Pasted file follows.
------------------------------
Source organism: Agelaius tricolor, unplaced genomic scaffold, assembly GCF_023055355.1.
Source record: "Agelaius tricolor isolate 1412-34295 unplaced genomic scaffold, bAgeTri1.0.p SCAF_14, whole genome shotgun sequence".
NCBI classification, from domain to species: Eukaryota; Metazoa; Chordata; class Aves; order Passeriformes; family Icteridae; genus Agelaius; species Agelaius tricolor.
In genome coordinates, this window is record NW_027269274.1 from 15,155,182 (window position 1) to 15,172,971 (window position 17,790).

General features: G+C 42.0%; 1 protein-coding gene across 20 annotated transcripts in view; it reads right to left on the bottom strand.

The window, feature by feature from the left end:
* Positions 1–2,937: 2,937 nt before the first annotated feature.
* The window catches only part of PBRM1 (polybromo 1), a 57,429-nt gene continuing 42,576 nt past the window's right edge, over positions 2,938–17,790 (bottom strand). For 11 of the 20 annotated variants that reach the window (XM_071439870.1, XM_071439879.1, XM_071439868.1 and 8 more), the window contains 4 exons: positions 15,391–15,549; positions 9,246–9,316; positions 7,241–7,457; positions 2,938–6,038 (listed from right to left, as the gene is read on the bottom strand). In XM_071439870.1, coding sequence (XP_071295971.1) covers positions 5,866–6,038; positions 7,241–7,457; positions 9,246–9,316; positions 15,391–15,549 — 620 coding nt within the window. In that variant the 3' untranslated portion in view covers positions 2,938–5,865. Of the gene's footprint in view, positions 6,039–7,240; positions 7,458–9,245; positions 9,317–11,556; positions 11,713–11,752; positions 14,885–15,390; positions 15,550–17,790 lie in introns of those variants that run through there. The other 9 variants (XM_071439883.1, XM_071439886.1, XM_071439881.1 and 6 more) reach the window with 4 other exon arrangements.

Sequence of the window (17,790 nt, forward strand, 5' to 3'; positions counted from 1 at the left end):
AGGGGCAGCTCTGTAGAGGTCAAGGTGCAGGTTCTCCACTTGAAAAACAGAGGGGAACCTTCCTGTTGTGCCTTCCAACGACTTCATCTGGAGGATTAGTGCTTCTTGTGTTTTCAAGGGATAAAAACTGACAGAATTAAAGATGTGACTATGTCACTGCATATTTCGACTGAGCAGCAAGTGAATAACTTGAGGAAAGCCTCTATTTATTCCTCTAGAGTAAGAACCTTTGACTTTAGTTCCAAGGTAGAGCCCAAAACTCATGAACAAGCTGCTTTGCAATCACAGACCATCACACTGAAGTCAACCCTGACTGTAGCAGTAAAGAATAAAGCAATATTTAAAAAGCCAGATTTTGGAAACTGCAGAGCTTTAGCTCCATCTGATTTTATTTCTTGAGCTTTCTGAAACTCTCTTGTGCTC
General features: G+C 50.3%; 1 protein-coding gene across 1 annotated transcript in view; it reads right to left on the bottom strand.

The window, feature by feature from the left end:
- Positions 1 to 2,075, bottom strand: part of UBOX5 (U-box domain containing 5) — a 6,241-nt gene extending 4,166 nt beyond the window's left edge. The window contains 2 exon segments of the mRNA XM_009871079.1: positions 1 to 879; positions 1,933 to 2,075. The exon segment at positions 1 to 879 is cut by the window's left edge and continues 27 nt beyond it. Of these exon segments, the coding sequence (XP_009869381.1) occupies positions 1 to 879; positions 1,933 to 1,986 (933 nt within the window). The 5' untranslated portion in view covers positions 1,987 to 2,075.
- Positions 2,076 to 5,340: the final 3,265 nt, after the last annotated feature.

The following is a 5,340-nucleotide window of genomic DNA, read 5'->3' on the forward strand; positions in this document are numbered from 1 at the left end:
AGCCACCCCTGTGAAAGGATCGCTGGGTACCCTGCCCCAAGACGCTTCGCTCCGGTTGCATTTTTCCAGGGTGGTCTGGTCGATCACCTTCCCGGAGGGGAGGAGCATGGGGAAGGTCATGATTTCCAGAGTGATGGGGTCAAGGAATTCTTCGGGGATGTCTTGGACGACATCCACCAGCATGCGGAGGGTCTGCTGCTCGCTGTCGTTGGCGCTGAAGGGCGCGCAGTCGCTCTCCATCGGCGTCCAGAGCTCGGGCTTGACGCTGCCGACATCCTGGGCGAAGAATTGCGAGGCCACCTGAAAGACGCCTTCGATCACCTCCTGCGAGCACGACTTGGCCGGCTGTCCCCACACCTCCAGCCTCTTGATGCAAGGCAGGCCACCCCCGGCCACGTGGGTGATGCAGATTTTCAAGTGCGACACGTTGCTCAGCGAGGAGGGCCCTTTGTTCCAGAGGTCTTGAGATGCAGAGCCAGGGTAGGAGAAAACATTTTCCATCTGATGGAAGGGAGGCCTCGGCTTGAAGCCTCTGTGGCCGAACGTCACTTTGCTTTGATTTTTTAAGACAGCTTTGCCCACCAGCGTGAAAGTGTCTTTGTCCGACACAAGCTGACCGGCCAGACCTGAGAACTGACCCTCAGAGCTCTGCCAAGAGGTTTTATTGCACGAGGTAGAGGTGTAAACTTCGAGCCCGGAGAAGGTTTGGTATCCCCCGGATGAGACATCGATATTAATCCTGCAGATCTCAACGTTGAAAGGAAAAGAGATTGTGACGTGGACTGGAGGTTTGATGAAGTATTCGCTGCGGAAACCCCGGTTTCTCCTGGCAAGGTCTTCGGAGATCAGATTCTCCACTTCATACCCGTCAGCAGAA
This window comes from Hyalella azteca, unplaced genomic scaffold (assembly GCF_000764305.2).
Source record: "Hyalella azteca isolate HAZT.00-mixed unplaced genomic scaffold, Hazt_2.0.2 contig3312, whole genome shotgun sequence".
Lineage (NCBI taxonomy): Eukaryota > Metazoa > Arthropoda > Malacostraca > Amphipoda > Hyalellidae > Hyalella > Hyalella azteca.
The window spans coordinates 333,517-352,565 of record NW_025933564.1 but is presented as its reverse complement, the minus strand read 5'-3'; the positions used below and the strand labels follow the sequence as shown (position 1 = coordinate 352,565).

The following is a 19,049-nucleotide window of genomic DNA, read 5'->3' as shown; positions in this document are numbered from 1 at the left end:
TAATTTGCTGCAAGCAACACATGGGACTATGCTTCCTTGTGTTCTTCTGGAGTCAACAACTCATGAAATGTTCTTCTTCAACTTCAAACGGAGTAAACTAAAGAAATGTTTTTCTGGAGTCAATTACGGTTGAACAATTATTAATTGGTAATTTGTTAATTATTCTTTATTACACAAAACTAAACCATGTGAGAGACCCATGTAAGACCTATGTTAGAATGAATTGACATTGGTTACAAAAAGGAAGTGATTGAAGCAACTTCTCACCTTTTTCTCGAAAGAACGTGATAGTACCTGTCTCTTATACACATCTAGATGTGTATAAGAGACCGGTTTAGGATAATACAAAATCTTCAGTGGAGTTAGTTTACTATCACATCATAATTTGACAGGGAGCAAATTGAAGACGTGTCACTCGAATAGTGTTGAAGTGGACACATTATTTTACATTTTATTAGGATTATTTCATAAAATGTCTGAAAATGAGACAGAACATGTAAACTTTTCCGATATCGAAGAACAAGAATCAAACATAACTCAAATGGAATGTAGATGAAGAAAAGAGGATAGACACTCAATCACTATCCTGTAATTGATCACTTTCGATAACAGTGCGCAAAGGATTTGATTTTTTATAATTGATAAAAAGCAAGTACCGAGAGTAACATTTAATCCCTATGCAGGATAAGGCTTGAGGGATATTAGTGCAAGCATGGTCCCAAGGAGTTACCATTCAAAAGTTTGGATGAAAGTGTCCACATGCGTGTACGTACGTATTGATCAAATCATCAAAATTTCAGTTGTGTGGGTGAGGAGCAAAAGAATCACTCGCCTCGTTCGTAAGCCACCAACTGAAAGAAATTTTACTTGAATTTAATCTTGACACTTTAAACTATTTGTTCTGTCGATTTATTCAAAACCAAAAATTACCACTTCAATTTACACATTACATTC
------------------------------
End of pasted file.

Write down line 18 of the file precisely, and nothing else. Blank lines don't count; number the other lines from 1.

Source record: "Hyalella azteca isolate HAZT.00-mixed unplaced genomic scaffold, Hazt_2.0.2 contig3312, whole genome shotgun sequence".